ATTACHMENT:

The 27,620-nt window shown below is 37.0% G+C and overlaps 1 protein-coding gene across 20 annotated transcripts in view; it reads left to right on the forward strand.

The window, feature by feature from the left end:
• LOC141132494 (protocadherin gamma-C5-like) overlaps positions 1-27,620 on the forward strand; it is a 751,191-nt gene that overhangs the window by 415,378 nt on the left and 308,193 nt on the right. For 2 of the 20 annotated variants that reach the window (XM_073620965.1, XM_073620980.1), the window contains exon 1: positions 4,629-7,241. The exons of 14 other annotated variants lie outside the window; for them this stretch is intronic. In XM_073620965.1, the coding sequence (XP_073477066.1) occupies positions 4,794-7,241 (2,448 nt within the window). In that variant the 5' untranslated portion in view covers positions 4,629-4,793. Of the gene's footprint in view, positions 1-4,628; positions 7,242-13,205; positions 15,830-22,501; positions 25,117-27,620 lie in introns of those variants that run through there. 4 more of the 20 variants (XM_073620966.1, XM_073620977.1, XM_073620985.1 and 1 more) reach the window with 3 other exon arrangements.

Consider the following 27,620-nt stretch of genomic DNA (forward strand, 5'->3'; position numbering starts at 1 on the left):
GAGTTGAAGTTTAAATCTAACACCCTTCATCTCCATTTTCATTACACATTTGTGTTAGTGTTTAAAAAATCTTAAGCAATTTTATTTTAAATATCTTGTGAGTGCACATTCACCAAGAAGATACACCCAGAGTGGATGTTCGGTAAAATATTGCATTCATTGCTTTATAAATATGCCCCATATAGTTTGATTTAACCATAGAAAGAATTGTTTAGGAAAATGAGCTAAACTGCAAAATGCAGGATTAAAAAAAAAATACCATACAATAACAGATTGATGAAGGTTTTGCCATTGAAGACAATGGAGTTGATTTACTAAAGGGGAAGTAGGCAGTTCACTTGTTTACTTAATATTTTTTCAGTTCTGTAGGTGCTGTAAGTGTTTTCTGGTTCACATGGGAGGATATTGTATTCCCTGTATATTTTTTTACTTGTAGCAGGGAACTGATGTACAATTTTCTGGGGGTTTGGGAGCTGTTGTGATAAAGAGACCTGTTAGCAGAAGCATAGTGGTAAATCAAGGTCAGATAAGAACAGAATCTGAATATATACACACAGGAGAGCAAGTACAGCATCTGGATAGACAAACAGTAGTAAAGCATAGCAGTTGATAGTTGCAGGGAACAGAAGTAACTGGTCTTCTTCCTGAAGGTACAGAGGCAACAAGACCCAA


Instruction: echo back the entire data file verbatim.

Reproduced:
The 27,620-nt window shown below is 37.0% G+C and overlaps 1 protein-coding gene across 20 annotated transcripts in view; it reads left to right on the forward strand.

The window, feature by feature from the left end:
• LOC141132494 (protocadherin gamma-C5-like) overlaps positions 1-27,620 on the forward strand; it is a 751,191-nt gene that overhangs the window by 415,378 nt on the left and 308,193 nt on the right. For 2 of the 20 annotated variants that reach the window (XM_073620965.1, XM_073620980.1), the window contains exon 1: positions 4,629-7,241. The exons of 14 other annotated variants lie outside the window; for them this stretch is intronic. In XM_073620965.1, the coding sequence (XP_073477066.1) occupies positions 4,794-7,241 (2,448 nt within the window). In that variant the 5' untranslated portion in view covers positions 4,629-4,793. Of the gene's footprint in view, positions 1-4,628; positions 7,242-13,205; positions 15,830-22,501; positions 25,117-27,620 lie in introns of those variants that run through there. 4 more of the 20 variants (XM_073620966.1, XM_073620977.1, XM_073620985.1 and 1 more) reach the window with 3 other exon arrangements.

Consider the following 27,620-nt stretch of genomic DNA (forward strand, 5'->3'; position numbering starts at 1 on the left):
GAGTTGAAGTTTAAATCTAACACCCTTCATCTCCATTTTCATTACACATTTGTGTTAGTGTTTAAAAAATCTTAAGCAATTTTATTTTAAATATCTTGTGAGTGCACATTCACCAAGAAGATACACCCAGAGTGGATGTTCGGTAAAATATTGCATTCATTGCTTTATAAATATGCCCCATATAGTTTGATTTAACCATAGAAAGAATTGTTTAGGAAAATGAGCTAAACTGCAAAATGCAGGATTAAAAAAAAAATACCATACAATAACAGATTGATGAAGGTTTTGCCATTGAAGACAATGGAGTTGATTTACTAAAGGGGAAGTAGGCAGTTCACTTGTTTACTTAATATTTTTTCAGTTCTGTAGGTGCTGTAAGTGTTTTCTGGTTCACATGGGAGGATATTGTATTCCCTGTATATTTTTTTACTTGTAGCAGGGAACTGATGTACAATTTTCTGGGGGTTTGGGAGCTGTTGTGATAAAGAGACCTGTTAGCAGAAGCATAGTGGTAAATCAAGGTCAGATAAGAACAGAATCTGAATATATACACACAGGAGAGCAAGTACAGCATCTGGATAGACAAACAGTAGTAAAGCATAGCAGTTGATAGTTGCAGGGAACAGAAGTAACTGGTCTTCTTCCTGAAGGTACAGAGGCAACAAGACCCAA